The Legend of Zelda: Art & Artifacts is a mammoth book containing art and errata from practically every Zelda title ever released. Having spent a mere afternoon with it, I feel I’ve experienced an adolescence-worth of missed gameplay.
I’ve never gotten around to immersing myself in the Zelda games, but was always struck by the their’ precision and economy, a world crafted more than built. There’s a mysticism, even a darkness to Zelda that seems out of place in Nintendo’s cutesy-poo lineup.
A heroic cycle, with a eternally-recurring hero and nemesis, every generation of the mythos is a strange echo of another, and the star is a stoic mute boy defined by his tools and under fate’s control. Hyrule and its hero are less standard RPG fantasy than a uniquely Japanese new wave murmur, an Elric in Arcadia who brings sunshine rather than storm and never has a single brooding thought and gets to live silently ever after.
Published by Dark Horse Books, it’s 424 pages long and weighs 6 pounds. It’s 12.3 x 9.3 inches long and wide and two inches thick. Notes and other documentation are translated by Aria Tanner, Hisashi Kotobuki, Heidl Plechl and Michael Gombos.
Organized roughly by release date (the canonical continuity seems rather murky), there’s early animation-style cels, box art, instruction booklets, and even some work from the latest title, Breath of the Wild, released a couple of weeks ago.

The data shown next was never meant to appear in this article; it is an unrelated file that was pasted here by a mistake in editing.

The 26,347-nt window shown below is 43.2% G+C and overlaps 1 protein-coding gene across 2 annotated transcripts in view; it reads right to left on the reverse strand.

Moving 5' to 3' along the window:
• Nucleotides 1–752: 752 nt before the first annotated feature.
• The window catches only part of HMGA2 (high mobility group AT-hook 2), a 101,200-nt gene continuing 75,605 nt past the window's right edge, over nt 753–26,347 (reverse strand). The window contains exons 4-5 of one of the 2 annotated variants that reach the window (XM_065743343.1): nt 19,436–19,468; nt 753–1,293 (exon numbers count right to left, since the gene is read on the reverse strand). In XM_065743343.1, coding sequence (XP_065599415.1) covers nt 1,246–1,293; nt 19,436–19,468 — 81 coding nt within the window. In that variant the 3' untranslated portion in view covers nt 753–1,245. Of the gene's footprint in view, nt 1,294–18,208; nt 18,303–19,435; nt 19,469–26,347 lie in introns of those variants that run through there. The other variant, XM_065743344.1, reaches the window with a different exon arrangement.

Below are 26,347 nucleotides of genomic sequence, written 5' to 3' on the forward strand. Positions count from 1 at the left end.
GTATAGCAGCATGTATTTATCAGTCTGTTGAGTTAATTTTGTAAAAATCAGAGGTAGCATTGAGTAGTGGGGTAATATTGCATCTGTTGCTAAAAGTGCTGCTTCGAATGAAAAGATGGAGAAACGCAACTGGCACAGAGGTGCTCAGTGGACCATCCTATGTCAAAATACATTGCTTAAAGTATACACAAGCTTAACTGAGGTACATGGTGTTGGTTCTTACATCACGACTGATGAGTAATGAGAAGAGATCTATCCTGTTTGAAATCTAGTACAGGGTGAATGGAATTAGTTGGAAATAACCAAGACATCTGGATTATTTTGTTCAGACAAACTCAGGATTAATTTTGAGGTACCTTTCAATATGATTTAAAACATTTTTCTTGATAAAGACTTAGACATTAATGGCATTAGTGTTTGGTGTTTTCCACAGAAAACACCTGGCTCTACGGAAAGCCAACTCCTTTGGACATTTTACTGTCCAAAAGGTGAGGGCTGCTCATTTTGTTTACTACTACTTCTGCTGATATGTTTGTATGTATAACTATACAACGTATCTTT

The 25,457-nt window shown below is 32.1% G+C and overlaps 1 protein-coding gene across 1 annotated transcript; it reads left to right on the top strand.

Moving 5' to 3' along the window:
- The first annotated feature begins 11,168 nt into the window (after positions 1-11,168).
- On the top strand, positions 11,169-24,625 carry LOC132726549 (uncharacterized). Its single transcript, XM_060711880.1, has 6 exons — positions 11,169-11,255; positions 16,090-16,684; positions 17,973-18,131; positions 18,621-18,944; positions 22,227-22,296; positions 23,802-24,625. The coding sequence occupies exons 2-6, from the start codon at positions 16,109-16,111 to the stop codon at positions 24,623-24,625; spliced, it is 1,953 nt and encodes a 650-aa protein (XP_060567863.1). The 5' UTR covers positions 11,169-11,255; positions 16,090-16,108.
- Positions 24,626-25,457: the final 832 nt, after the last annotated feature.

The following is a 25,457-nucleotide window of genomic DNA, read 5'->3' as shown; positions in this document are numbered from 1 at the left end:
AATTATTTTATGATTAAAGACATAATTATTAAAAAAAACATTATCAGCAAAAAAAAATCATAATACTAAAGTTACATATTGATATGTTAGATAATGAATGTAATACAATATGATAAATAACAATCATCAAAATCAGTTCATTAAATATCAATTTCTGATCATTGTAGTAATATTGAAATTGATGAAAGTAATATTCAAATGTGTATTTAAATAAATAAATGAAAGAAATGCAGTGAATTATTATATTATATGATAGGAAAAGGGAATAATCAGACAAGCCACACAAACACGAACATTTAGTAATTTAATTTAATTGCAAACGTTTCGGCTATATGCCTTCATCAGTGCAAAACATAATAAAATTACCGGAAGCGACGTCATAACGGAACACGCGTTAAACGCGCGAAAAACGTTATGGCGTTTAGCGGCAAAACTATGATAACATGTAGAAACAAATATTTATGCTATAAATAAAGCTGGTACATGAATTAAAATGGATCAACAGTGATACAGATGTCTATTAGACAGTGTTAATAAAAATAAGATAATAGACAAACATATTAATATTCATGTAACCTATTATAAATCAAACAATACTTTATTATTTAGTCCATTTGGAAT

It goes from exquisitely painted concept art right down to detailed sprite sheets from classic 8-bit outings, and the print quality is outstanding. It’s heavy; you could flatten a cat with it.
I can tell that the selections are far from exhaustive, though: this is clearly an official Nintendo item made by and for people who like the word “franchise.” While it’s good and fair that atrocities such as the Philips-licensed CD-i Zelda games are not included, it also means no Katsuya Terada, for example, a brilliant artist whose Zelda work is among the best and the most off-brand going—but which thereby carries less nostalgia value for its audience, perhaps.
Beyond some fascinating interviews with the creators, there’s not much context, either; it’s a companion volume to the “Historia”, a similarly bulky book dealing with the world’s history in detail.
But I have to get it, now, as the art’s sucked me in, and I don’t have time to play 20 video games to understand what the Hyrule is going on.
• Big, beautiful book.
• Impeccable color reproduction.
• Unfussy page layouts that don’t crowd the art.
• Get shown a fantasy world, rather than told it.
• See an artistic formula evolve over 30 years
• Demands a prior interest in Zelda, will probably bore everyone else.
• Seriously, it’s mostly pictures of Link.
• Just making super clear here that there is a high “androgynous lads in green leather” noise floor here to contend with, if it’s not your thing.
The Legend of Zelda: Art & Artifacts [Dark Horse Books at Amazon]
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